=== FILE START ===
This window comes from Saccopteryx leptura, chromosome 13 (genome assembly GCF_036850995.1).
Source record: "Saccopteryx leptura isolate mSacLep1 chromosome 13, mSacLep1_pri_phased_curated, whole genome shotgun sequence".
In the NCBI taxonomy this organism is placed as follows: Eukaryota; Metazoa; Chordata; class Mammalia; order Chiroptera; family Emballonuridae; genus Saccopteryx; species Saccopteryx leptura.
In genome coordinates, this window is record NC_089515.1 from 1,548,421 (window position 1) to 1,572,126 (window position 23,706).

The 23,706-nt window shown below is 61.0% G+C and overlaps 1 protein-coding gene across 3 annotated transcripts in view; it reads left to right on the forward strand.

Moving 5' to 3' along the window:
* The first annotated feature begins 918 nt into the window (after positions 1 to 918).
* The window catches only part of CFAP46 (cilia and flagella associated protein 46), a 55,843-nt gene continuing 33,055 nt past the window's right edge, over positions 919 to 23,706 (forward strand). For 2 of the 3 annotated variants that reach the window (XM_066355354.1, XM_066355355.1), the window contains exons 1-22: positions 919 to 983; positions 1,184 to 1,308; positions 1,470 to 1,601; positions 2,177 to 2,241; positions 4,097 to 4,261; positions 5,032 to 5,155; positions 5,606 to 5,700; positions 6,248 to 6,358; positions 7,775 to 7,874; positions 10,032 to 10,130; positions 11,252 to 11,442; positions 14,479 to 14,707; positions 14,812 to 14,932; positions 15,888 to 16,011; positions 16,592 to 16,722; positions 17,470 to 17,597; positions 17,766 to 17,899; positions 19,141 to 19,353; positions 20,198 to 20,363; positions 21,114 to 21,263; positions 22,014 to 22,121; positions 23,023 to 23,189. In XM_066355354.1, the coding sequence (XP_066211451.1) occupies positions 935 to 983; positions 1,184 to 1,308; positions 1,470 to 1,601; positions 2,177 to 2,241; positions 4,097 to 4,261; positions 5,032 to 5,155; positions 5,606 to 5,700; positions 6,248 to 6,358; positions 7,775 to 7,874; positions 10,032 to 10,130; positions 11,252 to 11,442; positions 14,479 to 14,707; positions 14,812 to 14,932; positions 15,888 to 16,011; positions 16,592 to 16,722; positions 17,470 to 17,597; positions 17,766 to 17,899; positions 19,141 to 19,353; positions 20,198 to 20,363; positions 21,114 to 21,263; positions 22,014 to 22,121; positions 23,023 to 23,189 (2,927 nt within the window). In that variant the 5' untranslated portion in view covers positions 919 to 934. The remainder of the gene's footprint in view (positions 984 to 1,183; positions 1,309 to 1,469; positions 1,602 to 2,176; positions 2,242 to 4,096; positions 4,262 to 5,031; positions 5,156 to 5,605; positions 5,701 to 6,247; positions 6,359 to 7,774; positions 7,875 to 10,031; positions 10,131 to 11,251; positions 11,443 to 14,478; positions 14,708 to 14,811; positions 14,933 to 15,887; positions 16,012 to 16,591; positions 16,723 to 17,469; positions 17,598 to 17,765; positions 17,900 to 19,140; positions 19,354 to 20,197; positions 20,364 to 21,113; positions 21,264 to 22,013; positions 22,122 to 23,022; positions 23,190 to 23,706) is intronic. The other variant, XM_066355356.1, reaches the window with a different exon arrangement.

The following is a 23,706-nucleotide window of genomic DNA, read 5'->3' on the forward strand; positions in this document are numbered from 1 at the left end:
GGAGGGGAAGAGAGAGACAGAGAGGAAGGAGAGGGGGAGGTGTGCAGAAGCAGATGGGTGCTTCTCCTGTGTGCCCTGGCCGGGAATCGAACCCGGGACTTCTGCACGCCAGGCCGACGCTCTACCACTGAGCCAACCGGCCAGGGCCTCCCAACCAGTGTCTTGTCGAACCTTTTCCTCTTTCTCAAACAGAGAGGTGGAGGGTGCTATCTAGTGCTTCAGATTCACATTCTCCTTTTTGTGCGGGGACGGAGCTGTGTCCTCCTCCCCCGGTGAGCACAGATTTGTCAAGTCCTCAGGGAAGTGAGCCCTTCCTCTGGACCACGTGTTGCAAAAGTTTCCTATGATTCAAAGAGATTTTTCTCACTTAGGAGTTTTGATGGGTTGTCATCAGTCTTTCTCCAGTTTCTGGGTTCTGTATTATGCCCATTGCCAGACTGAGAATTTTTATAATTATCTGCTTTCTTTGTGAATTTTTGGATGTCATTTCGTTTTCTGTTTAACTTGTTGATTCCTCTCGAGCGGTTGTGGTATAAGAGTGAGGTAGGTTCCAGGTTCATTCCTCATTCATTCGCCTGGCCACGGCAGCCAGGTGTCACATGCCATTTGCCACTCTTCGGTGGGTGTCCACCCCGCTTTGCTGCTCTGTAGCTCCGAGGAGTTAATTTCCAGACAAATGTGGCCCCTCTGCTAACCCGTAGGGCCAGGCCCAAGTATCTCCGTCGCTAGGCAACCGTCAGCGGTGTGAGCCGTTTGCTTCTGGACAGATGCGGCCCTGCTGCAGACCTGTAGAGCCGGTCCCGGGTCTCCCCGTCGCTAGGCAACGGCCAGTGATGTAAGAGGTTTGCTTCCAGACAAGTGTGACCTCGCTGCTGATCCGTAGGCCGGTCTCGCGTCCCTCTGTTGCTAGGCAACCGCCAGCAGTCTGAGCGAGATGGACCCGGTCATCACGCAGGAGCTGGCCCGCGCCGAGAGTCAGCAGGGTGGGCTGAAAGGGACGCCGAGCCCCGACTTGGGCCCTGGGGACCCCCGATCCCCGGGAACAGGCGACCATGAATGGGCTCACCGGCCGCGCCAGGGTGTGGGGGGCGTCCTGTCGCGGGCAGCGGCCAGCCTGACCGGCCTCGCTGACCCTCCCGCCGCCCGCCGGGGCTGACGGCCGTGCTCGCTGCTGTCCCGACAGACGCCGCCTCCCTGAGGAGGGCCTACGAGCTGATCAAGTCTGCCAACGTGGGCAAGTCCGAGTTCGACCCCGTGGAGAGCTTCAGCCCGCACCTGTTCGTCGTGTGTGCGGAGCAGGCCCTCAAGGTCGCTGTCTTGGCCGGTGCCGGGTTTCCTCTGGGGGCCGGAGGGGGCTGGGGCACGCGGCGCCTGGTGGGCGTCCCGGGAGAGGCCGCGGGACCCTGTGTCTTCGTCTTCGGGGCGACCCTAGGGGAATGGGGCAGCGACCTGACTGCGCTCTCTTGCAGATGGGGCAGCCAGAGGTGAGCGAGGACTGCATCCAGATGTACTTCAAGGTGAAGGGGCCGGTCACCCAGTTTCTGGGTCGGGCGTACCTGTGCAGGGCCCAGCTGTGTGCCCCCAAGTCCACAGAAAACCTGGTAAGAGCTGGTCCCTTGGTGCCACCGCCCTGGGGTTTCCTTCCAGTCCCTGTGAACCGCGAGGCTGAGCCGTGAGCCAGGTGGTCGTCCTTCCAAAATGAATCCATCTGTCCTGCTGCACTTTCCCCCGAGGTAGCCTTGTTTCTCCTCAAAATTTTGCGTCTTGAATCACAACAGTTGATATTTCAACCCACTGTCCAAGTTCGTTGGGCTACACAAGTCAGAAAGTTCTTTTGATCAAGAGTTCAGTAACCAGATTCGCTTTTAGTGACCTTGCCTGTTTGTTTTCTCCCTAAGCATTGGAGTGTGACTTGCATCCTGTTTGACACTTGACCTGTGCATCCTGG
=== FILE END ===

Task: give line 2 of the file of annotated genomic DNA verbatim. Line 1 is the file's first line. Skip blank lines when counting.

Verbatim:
Source record: "Saccopteryx leptura isolate mSacLep1 chromosome 13, mSacLep1_pri_phased_curated, whole genome shotgun sequence".